slash and burn agriculture is associated with 1 deforestation 2 jhum cultivation 3 shifting cultivation 4 all the above


answer is all of above
slash and burn agriculture is associated with  deforestation , jhum cultivation and shifting cultivation.explanation for each term is given below


Slash-and-burn agriculture, or fire–fallow cultivation, is a farming method that involves the cutting and burning of plants in a forest or woodland to create a fieldcalled a swidden. (Preparing fields by deforestation is called assarting.) In subsistence agriculture, slash-and-burn typically uses little technology. It is often applied in shifting cultivation agriculture (such as in the Amazon rainforest) and in transhumance livestock herding.

Shifting cultivation is an agricultural system in which plots of land are cultivated temporarily, then abandoned and allowed to revert to their natural vegetation while the cultivator moves on to another plot. The period of cultivation is usually terminated when the soil shows signs of exhaustion or, more commonly, when the field is overrun by weeds. The length of time that a field is cultivated is usually shorter than the period over which the land is allowed to regenerate by lying fallow. This technique is often used in LEDCs (Less Economically Developed Countries) or LICs (Low Income Countries). In some areas, cultivators use a practice of slash-and-burn as one element of their farming cycle. Others employ land clearing without any burning, and some cultivators are purely migratory and do not use any cyclical method on a given plot. Sometimes no slashing at all is needed where regrowth is purely of grasses, an outcome not uncommon when soils are near exhaustion and need to lie fallow. In shifting agriculture, after two or three years of producing vegetable and grain crops on cleared land, the migrants abandon it for another plot. Land is often cleared by slash-and-burnmethods—trees, bushes and forests are cleared by slashing, and the remaining vegetation is burnt. The ashes add potash to the soil. Then the seeds are sown after the rains.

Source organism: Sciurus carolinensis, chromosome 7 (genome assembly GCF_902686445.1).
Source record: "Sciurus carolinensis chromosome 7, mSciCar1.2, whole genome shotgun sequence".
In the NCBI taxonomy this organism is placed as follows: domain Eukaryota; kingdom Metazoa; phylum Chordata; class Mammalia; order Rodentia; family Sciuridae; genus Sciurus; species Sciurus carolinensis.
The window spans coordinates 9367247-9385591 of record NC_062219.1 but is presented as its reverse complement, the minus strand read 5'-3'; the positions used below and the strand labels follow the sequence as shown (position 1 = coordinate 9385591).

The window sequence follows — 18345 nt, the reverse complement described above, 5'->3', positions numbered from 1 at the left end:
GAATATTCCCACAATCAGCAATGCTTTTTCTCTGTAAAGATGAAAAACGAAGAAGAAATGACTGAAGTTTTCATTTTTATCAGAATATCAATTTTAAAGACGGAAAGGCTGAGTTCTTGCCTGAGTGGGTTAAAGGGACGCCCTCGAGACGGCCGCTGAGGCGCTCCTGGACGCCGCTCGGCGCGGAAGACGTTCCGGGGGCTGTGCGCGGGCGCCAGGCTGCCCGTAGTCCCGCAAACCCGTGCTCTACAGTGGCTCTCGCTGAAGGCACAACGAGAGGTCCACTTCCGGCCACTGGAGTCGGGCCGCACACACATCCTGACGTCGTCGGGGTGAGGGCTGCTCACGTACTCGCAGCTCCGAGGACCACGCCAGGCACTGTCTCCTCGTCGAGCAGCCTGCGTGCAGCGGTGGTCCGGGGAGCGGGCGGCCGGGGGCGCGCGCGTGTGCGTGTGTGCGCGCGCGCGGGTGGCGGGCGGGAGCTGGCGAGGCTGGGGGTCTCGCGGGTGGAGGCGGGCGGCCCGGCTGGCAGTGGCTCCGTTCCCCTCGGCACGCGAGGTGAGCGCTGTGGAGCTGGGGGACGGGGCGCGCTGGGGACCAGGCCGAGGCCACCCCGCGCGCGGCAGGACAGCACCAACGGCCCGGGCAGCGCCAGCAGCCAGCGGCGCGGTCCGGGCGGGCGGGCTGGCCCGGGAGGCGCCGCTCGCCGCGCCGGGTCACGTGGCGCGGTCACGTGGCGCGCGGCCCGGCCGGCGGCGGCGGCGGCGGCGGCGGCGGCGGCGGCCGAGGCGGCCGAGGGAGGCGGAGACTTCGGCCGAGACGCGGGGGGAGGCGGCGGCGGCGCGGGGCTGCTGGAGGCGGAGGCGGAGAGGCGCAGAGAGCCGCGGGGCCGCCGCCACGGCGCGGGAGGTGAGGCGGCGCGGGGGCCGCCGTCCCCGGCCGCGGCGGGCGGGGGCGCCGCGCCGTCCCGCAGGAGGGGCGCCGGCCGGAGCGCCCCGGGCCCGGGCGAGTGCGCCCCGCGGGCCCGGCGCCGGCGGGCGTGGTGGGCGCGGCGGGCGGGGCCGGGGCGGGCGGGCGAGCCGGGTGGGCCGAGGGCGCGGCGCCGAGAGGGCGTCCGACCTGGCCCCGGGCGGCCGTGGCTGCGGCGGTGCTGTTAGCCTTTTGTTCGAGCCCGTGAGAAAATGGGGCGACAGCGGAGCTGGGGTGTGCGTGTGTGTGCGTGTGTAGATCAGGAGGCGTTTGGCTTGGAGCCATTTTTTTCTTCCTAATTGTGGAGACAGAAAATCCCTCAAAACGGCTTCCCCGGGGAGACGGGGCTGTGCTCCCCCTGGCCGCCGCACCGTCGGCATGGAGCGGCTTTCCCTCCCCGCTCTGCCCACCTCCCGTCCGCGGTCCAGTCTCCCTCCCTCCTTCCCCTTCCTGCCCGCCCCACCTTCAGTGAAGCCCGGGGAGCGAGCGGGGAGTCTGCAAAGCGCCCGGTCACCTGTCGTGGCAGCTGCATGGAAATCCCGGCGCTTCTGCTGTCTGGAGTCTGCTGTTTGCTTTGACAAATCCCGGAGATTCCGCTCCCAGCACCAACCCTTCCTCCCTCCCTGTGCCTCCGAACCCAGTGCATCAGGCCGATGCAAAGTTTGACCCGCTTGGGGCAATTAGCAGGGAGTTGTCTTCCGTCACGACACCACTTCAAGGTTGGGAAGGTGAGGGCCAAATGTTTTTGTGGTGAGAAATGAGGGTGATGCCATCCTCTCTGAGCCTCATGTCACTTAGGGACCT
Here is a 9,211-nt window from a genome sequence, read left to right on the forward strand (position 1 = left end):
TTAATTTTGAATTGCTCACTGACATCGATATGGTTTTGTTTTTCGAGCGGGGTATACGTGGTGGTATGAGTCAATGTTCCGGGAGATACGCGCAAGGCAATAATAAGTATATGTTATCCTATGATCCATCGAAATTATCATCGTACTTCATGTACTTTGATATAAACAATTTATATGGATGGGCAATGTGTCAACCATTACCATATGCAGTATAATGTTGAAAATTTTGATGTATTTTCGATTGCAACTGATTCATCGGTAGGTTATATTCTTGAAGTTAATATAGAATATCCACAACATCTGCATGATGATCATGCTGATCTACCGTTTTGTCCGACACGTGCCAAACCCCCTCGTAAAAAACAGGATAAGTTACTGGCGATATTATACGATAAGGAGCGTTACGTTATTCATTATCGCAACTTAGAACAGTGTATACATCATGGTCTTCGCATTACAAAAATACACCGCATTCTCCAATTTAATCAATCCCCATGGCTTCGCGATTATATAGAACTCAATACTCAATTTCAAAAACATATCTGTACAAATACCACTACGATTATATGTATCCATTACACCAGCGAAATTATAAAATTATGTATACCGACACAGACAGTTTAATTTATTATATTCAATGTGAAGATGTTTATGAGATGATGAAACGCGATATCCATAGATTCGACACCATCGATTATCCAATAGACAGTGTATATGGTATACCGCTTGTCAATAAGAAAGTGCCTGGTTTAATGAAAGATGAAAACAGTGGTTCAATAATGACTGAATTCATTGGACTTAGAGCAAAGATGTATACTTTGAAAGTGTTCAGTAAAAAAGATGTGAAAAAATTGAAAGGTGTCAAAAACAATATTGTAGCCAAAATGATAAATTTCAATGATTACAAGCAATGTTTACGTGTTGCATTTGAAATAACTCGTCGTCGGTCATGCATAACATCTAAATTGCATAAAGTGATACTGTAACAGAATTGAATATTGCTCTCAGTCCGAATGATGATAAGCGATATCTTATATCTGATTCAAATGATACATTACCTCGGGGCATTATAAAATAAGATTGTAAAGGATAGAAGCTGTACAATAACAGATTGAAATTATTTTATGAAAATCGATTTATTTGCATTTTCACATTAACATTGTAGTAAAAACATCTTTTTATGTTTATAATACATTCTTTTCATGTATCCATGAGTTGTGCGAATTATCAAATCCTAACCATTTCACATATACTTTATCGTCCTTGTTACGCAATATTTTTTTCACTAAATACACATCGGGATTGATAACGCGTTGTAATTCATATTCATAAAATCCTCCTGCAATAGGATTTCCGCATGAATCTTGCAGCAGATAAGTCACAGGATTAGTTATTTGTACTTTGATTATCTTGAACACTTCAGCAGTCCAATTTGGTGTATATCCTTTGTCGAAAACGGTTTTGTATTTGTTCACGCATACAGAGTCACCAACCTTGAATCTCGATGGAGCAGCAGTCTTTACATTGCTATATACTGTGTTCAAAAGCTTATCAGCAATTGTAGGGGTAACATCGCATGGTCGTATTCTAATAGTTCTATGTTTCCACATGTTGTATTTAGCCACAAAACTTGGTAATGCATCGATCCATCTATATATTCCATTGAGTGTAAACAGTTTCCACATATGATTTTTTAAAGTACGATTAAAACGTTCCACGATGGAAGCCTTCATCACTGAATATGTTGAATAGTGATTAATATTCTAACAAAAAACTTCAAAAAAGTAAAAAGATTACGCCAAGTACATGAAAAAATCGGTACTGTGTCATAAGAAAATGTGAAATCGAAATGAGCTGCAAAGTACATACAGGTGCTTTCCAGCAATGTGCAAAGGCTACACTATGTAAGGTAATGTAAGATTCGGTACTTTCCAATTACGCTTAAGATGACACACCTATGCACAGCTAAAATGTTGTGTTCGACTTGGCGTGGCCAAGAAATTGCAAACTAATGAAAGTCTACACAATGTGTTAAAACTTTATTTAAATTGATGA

Jhum (Shifting) cultivation is a primitive practice of cultivation in States of North Eastern Hill Region of India and people involved in such cultivation are called Jhumia. The practice involves clearing vegetative/forest cover on land/slopes of hills, drying and burning it before onset of monsoon and cropping on it thereafter. After harvest, this land is left fallow and vegetative regeneration is allowed on it till the plot becomes reusable for same purpose in a cycle.

 Suggest corrections

Similar questions
View More...